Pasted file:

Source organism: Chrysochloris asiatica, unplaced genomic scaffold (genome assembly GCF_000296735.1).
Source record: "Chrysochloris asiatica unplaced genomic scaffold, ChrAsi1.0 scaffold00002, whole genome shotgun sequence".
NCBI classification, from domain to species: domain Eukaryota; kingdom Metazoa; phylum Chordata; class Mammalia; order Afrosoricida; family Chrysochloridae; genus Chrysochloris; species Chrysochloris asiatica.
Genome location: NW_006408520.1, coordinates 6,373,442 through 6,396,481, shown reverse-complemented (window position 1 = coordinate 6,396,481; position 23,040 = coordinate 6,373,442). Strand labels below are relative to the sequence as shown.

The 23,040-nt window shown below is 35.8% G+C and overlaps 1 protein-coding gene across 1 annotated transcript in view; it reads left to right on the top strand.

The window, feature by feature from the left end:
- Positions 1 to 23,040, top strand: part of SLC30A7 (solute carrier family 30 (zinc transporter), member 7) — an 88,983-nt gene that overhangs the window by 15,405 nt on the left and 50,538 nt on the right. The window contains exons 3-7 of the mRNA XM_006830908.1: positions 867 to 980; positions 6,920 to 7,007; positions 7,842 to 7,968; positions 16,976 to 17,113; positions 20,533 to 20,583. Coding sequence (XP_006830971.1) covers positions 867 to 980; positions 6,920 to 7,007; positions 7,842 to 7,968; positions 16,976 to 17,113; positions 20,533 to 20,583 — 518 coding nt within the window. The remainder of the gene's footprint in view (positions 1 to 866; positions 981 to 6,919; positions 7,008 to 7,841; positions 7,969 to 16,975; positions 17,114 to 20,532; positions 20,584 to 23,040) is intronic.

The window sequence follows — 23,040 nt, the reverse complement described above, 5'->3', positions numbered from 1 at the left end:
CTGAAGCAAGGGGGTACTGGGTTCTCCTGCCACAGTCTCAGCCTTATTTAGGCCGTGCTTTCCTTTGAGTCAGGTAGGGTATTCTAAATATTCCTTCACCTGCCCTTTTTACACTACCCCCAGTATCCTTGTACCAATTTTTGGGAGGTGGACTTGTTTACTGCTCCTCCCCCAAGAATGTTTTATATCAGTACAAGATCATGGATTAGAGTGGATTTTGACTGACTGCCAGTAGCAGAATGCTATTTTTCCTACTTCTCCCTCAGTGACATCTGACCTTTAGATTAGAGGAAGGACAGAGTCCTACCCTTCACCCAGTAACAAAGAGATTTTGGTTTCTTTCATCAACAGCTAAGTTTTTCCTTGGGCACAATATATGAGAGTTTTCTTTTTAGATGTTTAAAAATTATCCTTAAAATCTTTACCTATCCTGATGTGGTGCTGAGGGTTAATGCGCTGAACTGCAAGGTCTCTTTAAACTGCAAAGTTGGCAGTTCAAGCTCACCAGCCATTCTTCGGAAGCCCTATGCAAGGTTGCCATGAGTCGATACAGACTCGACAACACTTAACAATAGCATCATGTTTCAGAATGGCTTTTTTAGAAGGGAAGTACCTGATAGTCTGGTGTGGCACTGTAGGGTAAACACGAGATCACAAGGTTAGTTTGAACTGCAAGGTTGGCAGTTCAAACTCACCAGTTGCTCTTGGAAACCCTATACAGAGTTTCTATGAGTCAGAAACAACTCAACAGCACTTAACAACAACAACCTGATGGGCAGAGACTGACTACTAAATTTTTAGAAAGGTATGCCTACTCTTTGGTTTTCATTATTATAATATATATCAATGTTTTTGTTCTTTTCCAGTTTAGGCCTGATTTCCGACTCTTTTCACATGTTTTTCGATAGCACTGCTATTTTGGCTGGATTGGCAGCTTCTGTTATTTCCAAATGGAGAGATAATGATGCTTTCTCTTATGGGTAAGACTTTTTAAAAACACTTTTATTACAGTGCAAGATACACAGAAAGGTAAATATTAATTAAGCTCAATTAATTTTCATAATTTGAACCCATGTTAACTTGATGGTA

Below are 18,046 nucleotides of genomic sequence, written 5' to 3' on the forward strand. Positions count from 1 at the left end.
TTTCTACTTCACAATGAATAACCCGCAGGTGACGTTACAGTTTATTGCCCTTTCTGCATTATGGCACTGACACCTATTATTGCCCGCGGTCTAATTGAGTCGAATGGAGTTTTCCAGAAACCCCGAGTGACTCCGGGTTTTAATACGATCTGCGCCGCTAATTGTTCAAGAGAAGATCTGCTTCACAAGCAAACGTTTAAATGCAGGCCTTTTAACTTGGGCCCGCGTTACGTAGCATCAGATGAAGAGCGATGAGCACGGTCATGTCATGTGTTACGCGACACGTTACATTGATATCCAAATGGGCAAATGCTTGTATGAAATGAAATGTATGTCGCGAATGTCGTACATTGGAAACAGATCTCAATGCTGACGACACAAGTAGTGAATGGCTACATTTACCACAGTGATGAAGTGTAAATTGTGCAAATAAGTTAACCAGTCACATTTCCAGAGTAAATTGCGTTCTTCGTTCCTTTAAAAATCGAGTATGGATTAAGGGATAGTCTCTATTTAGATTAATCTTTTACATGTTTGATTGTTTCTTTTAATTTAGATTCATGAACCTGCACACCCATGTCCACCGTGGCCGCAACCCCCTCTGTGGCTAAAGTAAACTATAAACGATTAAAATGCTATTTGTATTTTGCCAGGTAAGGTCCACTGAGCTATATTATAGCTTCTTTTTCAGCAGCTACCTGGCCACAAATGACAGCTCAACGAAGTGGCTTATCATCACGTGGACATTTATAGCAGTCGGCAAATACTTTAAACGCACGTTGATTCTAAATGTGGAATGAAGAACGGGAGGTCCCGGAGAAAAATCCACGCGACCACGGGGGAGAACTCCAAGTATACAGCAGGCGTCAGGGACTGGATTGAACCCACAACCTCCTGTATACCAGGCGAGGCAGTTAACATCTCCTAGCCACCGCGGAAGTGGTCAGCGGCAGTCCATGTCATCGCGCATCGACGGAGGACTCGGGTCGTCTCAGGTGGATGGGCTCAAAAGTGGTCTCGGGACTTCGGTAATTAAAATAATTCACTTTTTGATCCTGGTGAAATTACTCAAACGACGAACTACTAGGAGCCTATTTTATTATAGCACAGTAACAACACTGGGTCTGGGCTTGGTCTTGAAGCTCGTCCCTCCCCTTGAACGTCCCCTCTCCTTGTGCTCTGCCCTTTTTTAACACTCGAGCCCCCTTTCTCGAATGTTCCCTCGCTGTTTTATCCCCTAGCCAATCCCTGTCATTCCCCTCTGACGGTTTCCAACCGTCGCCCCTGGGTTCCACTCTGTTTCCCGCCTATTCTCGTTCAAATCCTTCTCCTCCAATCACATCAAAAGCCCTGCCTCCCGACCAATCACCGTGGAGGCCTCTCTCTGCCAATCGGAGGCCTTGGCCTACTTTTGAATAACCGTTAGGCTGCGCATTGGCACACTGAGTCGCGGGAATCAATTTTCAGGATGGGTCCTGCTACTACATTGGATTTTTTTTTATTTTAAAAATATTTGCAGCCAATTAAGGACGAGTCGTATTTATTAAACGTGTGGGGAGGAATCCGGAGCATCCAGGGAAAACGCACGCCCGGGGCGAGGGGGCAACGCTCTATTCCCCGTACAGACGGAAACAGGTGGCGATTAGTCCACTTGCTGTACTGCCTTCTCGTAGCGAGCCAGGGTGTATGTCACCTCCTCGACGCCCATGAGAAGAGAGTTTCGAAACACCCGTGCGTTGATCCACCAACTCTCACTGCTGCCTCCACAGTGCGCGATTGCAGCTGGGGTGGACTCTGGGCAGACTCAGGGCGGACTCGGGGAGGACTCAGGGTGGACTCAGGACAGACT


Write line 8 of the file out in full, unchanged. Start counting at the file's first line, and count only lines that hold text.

The window sequence follows — 23,040 nt, the reverse complement described above, 5'->3', positions numbered from 1 at the left end: